From Yucaipa, CA:
Tag Archives: society
Part two in a series.
There’s a rising tide on the rivers of blood
But if the answer isn’t violence, neither is your silence
– Pop Will Eat Itself, “Ich Bin Ein Auslander”
When all is said and done, nothing communicates the racism and knee-buckling stupidity of all-too-wide swaths of our nation quite like video. So if you don’t trust me to tell the truth about these folks, maybe you’ll trust their own words.
Part one in a series.
Listen to the victim, abused by the system
The basis is racist, you know that we must face this
In 1991 Pop Will Eat Itself produced one of the most damning comments on racism in society in the history of popular music. “Ich Bin Ein Auslander” was specifically aimed at anti-immigrant racism in Europe, but over the past 17 years it’s been impossible for me to hear the song without mapping its penetrating, undeniable truth onto our American context. Our black auslanders aren’t recent arrivals (although many of our brown ones are), but they nonetheless remain social, political, economic and cultural outsiders, and whatever progress they may have made in the several hundred years since they first arrived in shackles, only a fool can believe that the basis is no longer racist.
A couple weeks I go I offered up part one in a series on poetry vs. lyrics, noting from firsthand experience the differences between the two. In brief, I’ve always felt like it was wrong to call rock stars poets – even if their words are fantastic, as they often are, the very nature of bending words to suit a song structure makes what they do a very different thing from what poets do.
In that piece, I looked at the song version of “Hegemony,” which I penned for Fiction 8‘s most recent CD, Project Phoenix. “Hegemony” was adapted for music from an existing poem, which I wrote for my most recent book, Chained to the Gates of Heaven (a book that is in search of a publisher, by the way – so if you know somebody….)
In this installment, Read more
We’re fond of calling our great rock stars poets. Dylan is a poet. Springsteen is a poet. John Lennon was a poet. Jim Morrison (*gag*) was a poet. And so on. Certainly the first three (have) produced some marvelous words, but as a poet – forgive me if I call myself a “real” poet here – I’ve never quite been willing to accord their work the status of poetry. This isn’t necessarily a slam – their work isn’t architecture, either. Read more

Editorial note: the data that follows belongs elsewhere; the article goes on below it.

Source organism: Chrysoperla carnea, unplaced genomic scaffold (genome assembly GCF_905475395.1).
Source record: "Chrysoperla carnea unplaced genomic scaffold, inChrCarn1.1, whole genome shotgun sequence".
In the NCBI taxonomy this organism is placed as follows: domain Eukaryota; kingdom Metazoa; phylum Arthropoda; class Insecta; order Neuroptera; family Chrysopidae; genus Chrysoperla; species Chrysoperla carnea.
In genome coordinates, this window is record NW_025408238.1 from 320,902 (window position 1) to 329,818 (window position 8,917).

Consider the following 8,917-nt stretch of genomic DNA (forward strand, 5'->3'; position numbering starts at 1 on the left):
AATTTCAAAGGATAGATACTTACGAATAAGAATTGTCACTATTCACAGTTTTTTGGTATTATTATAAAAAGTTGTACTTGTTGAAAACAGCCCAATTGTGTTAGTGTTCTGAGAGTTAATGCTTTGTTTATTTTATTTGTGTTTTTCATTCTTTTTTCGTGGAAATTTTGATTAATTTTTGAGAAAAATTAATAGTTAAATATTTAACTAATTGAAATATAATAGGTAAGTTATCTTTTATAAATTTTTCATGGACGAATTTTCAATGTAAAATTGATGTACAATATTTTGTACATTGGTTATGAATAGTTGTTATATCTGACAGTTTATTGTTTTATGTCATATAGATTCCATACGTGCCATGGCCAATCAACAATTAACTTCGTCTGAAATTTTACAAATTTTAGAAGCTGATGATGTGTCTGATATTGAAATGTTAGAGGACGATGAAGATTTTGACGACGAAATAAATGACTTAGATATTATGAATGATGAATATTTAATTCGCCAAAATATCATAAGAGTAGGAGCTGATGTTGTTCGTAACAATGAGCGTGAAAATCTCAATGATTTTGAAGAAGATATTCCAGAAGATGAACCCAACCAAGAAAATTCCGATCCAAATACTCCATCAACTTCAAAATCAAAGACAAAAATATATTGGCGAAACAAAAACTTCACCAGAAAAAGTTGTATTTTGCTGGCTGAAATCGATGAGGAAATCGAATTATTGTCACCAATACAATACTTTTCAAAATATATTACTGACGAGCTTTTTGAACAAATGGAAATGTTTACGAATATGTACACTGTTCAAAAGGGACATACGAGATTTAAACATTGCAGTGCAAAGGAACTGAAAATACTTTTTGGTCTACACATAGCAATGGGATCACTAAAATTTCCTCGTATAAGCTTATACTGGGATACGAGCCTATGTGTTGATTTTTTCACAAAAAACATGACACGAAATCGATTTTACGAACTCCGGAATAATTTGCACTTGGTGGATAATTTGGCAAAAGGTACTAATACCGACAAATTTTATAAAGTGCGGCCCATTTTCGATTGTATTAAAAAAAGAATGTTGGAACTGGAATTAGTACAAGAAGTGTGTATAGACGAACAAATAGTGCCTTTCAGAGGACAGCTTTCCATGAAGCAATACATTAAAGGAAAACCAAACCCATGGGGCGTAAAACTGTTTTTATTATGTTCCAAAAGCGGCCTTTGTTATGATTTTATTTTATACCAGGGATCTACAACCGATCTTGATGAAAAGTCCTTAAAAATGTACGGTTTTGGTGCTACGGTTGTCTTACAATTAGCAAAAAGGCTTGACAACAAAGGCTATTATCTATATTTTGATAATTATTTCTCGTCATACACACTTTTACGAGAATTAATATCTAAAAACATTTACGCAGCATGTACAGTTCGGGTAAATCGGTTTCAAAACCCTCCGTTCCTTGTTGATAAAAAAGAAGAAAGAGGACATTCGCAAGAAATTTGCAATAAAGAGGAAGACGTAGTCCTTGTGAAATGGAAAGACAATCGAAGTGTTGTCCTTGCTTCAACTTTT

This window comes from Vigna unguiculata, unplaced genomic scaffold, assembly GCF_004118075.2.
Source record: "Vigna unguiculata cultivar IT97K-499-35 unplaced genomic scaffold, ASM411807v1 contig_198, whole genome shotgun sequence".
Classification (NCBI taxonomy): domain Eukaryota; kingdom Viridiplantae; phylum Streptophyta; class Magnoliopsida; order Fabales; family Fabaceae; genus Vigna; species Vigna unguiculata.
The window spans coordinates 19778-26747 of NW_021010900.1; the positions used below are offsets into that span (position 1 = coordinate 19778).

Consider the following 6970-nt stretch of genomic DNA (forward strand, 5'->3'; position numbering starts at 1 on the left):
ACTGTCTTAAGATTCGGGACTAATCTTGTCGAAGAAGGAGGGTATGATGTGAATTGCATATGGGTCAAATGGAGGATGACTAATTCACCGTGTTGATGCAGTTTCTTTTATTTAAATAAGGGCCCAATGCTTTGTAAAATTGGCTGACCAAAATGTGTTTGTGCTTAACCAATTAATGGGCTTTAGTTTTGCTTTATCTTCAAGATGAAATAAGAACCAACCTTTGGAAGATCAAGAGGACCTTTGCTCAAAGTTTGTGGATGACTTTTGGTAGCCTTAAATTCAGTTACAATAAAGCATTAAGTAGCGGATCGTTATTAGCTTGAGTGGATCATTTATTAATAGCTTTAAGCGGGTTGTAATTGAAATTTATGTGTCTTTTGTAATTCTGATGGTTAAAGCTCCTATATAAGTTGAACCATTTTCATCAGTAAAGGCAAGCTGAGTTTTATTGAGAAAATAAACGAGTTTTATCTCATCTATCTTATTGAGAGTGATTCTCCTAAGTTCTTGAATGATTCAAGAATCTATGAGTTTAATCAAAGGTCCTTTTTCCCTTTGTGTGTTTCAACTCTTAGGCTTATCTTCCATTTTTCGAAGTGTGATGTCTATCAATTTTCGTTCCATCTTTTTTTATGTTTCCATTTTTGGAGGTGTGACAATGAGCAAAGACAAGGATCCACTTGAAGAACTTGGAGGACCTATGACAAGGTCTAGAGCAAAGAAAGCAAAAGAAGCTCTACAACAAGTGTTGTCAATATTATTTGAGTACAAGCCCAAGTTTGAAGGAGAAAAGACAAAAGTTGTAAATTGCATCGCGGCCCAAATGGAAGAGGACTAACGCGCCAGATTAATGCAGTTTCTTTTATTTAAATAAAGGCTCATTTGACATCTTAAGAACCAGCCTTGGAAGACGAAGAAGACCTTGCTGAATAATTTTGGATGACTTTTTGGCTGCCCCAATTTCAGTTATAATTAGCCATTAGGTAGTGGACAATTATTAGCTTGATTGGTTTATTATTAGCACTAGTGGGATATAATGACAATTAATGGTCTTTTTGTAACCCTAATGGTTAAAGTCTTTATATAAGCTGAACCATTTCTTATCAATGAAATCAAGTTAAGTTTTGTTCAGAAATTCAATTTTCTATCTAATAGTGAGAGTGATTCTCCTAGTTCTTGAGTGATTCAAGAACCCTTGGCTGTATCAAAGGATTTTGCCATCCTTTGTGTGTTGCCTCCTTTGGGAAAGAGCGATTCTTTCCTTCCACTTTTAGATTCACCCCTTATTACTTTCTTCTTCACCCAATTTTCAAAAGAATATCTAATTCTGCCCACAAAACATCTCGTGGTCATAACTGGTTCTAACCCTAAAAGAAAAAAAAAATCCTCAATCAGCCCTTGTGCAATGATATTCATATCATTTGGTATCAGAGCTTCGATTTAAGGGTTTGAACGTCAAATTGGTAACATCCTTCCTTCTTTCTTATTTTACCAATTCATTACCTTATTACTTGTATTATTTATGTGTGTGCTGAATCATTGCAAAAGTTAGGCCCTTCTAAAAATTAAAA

In case you’ve been off-planet, the dumpster fire that is Election Season 2008 is in full swing. While this can be entertaining if you’re cynical enough, it’s a process that can exert a warping effect on the perspectives of even the best among us.
In times like these, it’s often helpful to turn to the wisdom of the ages. Today, then, we offer a collection of insights on politics from some of history’s more astute observers of public life.
Enjoy. Read more
Give me one last dance
We’ll slide down the surface of things
You’re the real thing
Yeah the real thing
You’re the real thing
Even better than the real thing
I figured out a long time ago, even before I began encountering grad-level feminist critiques, that our media’s stylized construction and portrayal of female beauty was problematic. It’s bad enough that unattractive people don’t appear in movies, on TV or in magazines unless the narrative expressly requires someone unattractive, and sometimes even that isn’t enough. I mean, the star of Ugly Betty isn’t really ugly.
But it goes beyond this. Read more
Pastor Dan has an absolutely must-read piece on faith and politics over at Street Prophets, and while I feel wholly inadequate for the task of matching the depth of his analysis, he raises a number of issues that got me to thinking. So to use a sports analogy, he’s just crushed an overhead at me, and I’m going to see if I can get a racquet on it in hopes of lobbing something weak back over the net.
For starters, his thoughts on the history and function of civil religion are spot-on, and as I consider how dramatically our culture is changing, they lead me to an obvious conundrum. Read more